Passopisciaro, Passobianco 2014 – Mt. Etna, Italy

IMG_9862My first harvest with Passopisciaro was for the whites on Mt. Etna in 2014, so I love revisiting this wine. We grow Chardonnay on volcanic soil between 820-1,000 meters (that’s 3,300 feet, folks) and go through the vineyards up to 20 times over the 2-3 week harvest period, through densely planted vines. It’s a fussy, even neurotic, approach to getting every bunch at its optimal moment of ripeness (read more here), but it makes for damn good wine. Texturally complex with its creaminess and minerality interacting, bright acidity, and at the moment singing with its rich fruit. It was perfect on yesterday’s first real spring day in New York.

The Etna Wine Market

The below observations are mostly about Etna and were compiled for an MW presentation given at the En Primeur Sicily event in 2017. The prompt was regarding any thoughts on trends or on Etna wines in the US market in particular.


Within the Sicilian wine context, Etna in particular has grown exponentially, both in terms of number of producers and demand in the US. It seems to correspond to the overall the trend of the premiumization of wine across the US market — people really respond to the “Burgundy of the Mediterranean” profile of the region. We’ve seen that both at Passopisciaro with our own wines holding consistent price points on the mid to higher tier, especially with the rise of the Contrada system of ‘cru-ification’ and correspondingly tight control of production, and across the region we’ve been able to observe similar trends with other producers putting ever more focus on specific delimited areas.

From an overall increase of production standpoint, we’ve been able to observe physically the growth in number of producers: since Andrea Franchetti started the Contrade dell’Etna event 10 years ago, the amount of producers across the mountain has exploded from a few handfuls that we could host at the winery for an Etna version of “en primeur” to over 120 producers presenting at the event earlier this month at Castello Romeo, having completely outgrown the capacity of a single winery to host the producers and attendees. New producers crop up every year, often having worked for some of the original players, and new plantings are evident across the mountain. Just driving up to the contrada of Guardiola, you can see Cusumano’s new plantings alongside the old vines that Passopisciaro and Terre Nere own and cultivate.

It’s also been apparent in terms of how Etna is sold in the US. It’s been on the map for several years in the major wine drinking cities (e.g. New York and San Francisco), but we’re now increasingly seeing Etna producers entering other markets like Texas, making the landscape much more dynamic and competitive. It’s interesting anecdotally to see the Etna “brand” (both DOC and not) leveraged on wine lists to differentiate the region’s style from the rest of Sicily —a consumer that expects Nero d’Avola from Sicily needs to know that Nerello Mascalese is a different animal!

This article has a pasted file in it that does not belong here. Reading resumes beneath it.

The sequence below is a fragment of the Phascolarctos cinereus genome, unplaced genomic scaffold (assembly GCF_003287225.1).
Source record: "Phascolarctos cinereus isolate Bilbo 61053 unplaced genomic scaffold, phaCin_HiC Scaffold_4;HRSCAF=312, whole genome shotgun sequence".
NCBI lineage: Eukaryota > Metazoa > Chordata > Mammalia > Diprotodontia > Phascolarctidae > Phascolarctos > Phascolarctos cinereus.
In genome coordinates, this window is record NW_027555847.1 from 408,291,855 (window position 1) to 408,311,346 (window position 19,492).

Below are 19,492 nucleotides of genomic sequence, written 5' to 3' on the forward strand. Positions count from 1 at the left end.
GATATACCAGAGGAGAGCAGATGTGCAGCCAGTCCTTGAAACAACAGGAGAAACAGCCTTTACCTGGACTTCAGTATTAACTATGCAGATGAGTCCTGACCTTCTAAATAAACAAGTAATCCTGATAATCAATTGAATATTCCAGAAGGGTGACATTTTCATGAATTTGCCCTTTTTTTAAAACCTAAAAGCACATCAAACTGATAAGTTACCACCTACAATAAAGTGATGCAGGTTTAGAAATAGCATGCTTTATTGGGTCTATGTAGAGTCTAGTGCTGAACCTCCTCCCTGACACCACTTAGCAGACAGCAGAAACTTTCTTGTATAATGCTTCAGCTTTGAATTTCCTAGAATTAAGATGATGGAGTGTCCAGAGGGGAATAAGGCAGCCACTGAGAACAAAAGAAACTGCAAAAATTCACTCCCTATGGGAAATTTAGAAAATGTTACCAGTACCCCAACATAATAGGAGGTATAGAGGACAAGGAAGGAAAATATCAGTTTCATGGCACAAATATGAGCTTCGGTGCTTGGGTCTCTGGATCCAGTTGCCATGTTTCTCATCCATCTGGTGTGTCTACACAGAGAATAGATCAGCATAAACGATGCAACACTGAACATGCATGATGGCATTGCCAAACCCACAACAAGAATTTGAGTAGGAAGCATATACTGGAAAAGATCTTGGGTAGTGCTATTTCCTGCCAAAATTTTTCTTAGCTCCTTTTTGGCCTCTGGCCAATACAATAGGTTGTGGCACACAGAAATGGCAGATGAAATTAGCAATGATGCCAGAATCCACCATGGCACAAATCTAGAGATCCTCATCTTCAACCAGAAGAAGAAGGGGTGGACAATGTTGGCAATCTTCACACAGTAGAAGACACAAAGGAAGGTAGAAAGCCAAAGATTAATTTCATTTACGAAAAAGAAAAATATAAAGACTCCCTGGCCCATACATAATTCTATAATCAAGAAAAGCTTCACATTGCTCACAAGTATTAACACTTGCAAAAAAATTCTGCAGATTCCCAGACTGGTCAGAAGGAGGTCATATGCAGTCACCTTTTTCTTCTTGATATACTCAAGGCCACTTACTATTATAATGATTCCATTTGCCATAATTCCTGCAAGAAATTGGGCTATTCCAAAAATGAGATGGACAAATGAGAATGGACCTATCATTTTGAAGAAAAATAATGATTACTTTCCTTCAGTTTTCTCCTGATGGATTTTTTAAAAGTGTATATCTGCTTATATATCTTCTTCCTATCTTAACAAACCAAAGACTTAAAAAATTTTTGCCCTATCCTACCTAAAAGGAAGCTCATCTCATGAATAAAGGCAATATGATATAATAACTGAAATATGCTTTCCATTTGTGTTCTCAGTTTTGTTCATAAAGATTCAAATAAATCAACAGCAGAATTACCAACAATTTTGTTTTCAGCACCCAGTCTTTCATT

Below is a recent response from Andrea on a similar theme:

Q: How would you describe the recent history and progress you have witnessed in Etna?

A: Viticulture and winemaking are on Mt. Etna have extremely ancient origins, but it was forgotten with the Second World War. There has always been as tradition of quality-oriented viticulture, which allows us to work with very old vines (even 130 years old) and, because of the sandy, ashy soil, in some cases with pre-phylloxera rootstock. On the other hand traditional winemaking was not of a high level.

The last 20 years have seen the rise of a series of new wineries, including Passopisciaro, which has brought about a rebirth of Etna as a high quality winemaking region. The focus has gradually turned more to individuating each contradas, Etna’s own version of a cru, finds an almost exaggerated example due to the extreme variations in the lava flows and elevations of the vineyard sites. The names of these areas are appearing increasingly on the labels in this renaissance of Etna wine.

There’s this need to perceive Etna as a classic European wine territory, and if we all continue to push how the wine can vary, while at a high quality level, examining how different vintages and places show character, then Etna probably has the stuff to become like Burgundy or Piedmont. If good winemaking and obsessive interpretation grows.